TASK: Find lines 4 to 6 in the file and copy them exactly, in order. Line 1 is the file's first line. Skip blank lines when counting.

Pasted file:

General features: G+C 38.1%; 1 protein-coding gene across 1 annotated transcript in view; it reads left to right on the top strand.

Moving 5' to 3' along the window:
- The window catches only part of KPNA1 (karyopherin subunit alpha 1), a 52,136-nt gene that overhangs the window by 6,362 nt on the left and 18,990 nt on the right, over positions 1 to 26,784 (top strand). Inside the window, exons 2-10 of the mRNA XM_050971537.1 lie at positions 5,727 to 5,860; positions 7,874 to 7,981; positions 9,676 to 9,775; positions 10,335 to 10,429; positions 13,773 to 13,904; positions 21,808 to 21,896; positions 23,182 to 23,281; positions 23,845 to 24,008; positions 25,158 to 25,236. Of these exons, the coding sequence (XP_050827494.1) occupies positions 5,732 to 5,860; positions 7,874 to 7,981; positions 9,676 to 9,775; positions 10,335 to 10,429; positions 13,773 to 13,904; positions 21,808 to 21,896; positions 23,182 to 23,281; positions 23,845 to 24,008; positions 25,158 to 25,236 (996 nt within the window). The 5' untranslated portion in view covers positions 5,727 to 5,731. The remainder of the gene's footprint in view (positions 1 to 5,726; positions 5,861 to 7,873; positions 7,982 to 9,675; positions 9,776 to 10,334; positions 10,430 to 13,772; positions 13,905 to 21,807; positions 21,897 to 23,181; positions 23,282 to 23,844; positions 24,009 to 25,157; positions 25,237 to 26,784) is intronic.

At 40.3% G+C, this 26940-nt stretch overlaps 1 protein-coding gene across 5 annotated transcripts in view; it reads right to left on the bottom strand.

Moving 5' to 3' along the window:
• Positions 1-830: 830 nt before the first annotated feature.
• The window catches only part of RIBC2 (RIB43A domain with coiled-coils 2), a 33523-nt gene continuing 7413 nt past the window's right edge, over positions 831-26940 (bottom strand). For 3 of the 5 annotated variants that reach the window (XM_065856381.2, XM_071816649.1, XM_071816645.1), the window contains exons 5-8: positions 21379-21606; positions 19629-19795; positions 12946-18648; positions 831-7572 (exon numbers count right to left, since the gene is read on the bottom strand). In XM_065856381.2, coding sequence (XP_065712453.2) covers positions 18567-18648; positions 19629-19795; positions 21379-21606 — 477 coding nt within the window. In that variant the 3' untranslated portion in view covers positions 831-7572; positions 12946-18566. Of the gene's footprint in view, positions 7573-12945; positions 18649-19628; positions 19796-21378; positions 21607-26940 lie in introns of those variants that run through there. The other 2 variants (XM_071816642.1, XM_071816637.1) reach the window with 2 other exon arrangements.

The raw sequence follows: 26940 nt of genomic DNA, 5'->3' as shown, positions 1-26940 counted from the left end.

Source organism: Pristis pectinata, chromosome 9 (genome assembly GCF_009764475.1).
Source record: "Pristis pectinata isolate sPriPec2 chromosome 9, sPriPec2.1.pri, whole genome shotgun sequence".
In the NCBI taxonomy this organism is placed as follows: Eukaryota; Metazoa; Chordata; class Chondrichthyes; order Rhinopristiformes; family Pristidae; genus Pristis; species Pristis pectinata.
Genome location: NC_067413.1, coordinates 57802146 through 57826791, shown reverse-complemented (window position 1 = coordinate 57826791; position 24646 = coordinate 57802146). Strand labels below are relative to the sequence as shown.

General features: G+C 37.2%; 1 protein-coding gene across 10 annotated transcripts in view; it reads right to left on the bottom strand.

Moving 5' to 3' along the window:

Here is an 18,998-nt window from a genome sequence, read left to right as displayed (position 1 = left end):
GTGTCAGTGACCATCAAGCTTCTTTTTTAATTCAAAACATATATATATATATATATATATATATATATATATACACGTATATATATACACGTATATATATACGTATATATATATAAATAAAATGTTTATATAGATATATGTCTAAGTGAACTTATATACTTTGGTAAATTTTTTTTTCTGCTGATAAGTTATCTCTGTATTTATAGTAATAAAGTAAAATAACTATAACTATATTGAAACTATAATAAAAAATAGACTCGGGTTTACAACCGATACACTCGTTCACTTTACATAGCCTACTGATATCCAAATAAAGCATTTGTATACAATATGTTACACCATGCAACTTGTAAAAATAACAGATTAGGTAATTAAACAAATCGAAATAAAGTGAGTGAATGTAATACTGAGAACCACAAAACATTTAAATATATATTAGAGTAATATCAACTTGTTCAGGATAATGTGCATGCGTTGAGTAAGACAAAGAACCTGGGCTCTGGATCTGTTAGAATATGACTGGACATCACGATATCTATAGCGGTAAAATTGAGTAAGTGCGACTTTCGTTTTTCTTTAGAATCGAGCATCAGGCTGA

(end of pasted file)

At 40.3% G+C, this 26940-nt stretch overlaps 1 protein-coding gene across 5 annotated transcripts in view; it reads right to left on the bottom strand.

Moving 5' to 3' along the window:
• Positions 1-830: 830 nt before the first annotated feature.